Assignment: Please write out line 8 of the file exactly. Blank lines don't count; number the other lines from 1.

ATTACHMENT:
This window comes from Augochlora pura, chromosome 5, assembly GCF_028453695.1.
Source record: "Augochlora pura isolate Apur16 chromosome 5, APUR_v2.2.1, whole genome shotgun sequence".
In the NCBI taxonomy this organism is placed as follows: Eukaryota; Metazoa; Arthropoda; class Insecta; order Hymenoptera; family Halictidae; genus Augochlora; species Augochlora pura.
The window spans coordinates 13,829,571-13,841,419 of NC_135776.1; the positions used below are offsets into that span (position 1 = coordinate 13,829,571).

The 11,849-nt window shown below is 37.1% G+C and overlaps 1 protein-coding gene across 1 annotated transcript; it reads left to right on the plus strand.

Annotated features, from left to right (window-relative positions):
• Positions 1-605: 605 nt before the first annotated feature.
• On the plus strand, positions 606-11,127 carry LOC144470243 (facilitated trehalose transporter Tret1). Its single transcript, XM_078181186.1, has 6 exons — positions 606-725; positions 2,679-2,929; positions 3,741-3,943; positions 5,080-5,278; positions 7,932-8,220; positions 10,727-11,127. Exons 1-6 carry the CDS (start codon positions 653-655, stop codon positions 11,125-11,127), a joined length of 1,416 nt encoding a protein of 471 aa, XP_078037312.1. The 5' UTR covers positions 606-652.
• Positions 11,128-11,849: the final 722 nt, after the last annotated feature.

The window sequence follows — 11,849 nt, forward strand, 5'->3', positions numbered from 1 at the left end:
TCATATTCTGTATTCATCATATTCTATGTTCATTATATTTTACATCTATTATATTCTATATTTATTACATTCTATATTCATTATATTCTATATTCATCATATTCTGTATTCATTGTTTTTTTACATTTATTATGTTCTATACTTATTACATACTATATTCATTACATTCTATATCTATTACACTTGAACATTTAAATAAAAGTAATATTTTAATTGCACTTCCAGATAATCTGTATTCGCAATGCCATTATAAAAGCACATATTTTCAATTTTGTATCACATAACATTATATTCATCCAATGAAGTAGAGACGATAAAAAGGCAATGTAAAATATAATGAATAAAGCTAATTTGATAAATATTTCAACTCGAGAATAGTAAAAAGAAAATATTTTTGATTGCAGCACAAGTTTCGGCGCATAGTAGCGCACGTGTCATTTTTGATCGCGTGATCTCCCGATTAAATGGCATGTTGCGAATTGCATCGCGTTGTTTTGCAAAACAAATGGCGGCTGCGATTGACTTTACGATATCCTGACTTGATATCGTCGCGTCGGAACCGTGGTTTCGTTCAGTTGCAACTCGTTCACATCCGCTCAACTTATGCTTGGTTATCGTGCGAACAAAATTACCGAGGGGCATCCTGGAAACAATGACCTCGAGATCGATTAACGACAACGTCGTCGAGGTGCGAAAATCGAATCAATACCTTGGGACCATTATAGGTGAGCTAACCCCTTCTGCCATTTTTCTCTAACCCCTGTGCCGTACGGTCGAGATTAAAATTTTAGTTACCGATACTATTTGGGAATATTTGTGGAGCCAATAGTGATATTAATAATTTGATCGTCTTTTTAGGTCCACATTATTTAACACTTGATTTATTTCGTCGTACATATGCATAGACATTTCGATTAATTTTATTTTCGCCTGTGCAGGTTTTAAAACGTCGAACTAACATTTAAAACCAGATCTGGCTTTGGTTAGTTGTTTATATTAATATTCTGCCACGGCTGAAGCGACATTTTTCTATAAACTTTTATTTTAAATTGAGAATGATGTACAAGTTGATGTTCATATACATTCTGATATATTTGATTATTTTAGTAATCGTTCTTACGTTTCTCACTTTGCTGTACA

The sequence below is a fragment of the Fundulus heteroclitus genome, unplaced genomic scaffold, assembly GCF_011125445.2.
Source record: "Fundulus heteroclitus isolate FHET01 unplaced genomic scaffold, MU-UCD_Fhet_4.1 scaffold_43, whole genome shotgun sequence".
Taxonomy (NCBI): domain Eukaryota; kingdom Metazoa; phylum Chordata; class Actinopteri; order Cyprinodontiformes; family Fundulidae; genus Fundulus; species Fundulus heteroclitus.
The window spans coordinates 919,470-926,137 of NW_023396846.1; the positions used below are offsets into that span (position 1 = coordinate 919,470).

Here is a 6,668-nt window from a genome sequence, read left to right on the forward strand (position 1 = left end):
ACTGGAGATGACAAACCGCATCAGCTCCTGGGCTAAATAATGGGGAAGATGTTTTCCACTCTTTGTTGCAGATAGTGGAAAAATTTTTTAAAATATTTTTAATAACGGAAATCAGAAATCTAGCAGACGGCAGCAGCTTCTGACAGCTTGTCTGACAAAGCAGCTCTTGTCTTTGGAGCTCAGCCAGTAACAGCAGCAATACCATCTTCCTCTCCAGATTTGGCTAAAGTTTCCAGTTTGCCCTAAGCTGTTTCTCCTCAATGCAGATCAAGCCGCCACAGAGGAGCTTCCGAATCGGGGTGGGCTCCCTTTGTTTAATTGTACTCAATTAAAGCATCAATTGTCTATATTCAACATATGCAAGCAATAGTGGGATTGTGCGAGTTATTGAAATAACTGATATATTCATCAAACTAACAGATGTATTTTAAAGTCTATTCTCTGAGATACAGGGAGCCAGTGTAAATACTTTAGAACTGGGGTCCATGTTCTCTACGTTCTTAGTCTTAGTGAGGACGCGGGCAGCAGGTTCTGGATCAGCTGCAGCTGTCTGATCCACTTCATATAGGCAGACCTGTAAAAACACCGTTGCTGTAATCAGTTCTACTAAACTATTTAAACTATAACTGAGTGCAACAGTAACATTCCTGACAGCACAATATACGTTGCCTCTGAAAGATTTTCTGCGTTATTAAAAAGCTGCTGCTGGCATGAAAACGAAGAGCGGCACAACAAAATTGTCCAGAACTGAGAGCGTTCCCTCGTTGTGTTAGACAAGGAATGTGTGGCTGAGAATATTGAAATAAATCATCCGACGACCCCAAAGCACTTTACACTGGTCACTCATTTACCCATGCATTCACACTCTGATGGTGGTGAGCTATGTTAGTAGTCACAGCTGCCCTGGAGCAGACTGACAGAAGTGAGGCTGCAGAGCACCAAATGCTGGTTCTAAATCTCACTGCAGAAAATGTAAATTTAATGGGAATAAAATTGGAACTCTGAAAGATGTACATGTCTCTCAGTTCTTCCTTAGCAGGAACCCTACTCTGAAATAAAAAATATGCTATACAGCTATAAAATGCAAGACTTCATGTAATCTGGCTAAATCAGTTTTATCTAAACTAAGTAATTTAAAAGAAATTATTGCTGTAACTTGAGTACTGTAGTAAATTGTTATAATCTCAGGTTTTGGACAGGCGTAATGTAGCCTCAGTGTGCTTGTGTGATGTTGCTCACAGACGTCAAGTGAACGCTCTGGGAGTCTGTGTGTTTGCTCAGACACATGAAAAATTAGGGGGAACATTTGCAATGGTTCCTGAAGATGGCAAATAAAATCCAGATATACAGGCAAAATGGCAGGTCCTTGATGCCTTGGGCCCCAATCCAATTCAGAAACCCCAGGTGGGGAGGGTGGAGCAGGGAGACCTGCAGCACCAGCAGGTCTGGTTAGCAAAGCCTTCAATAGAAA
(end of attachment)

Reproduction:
• On the plus strand, positions 606-11,127 carry LOC144470243 (facilitated trehalose transporter Tret1). Its single transcript, XM_078181186.1, has 6 exons — positions 606-725; positions 2,679-2,929; positions 3,741-3,943; positions 5,080-5,278; positions 7,932-8,220; positions 10,727-11,127. Exons 1-6 carry the CDS (start codon positions 653-655, stop codon positions 11,125-11,127), a joined length of 1,416 nt encoding a protein of 471 aa, XP_078037312.1. The 5' UTR covers positions 606-652.